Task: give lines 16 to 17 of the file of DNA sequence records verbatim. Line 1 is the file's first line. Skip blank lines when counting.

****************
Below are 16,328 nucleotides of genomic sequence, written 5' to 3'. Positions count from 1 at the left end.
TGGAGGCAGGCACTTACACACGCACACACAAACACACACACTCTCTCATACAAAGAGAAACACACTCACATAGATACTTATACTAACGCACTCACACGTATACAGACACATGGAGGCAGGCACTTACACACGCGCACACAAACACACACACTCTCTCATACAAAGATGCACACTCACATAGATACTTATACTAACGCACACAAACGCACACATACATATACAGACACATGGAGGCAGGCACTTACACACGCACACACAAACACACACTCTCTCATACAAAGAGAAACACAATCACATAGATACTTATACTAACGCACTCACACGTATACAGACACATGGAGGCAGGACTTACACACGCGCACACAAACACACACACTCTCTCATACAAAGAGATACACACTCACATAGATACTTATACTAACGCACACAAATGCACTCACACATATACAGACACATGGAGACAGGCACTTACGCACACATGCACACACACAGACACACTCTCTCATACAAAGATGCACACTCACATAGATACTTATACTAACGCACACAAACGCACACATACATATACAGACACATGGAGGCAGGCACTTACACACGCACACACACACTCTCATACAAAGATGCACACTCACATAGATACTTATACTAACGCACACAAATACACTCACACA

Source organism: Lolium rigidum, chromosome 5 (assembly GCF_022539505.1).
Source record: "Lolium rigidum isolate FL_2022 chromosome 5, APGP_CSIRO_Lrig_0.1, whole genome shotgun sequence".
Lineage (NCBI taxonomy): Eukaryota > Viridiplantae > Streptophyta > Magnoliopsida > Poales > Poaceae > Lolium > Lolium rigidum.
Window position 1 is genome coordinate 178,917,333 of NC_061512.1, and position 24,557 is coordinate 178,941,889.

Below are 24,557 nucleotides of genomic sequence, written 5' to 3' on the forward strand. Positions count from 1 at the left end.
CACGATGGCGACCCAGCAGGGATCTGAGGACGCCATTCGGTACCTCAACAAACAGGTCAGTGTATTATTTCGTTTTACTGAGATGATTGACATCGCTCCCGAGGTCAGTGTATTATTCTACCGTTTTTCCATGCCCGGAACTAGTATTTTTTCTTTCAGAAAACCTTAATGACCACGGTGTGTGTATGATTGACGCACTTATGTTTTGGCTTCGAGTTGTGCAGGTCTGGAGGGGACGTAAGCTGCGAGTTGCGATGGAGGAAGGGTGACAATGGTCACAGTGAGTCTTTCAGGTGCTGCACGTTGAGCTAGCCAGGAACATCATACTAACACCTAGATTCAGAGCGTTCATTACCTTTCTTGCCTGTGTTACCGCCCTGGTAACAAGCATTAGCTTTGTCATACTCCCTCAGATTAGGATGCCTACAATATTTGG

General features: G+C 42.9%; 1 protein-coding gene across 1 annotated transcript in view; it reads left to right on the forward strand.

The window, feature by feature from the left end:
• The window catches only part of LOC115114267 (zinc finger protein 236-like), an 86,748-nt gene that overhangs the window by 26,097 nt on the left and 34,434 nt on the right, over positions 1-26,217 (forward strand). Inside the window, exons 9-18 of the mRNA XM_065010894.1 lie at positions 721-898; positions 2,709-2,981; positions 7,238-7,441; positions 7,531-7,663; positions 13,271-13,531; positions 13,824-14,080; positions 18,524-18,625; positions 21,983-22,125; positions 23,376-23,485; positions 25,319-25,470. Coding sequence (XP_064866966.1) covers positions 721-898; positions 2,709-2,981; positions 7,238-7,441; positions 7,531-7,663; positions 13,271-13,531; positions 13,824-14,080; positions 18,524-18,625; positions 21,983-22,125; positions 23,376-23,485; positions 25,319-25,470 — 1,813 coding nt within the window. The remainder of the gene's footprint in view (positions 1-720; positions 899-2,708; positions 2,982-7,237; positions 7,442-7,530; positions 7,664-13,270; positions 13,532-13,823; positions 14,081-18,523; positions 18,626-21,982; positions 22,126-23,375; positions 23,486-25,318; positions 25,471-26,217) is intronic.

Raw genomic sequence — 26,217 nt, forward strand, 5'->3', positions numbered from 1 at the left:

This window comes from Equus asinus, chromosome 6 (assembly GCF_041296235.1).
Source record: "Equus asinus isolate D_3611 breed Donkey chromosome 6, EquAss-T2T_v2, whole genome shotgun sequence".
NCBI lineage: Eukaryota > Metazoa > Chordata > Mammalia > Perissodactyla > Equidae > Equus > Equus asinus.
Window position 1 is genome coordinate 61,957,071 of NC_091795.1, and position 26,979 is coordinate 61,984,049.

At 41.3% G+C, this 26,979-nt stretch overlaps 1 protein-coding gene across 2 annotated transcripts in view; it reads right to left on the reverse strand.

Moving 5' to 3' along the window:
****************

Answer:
Window position 1 is genome coordinate 61,957,071 of NC_091795.1, and position 26,979 is coordinate 61,984,049.

At 41.3% G+C, this 26,979-nt stretch overlaps 1 protein-coding gene across 2 annotated transcripts in view; it reads right to left on the reverse strand.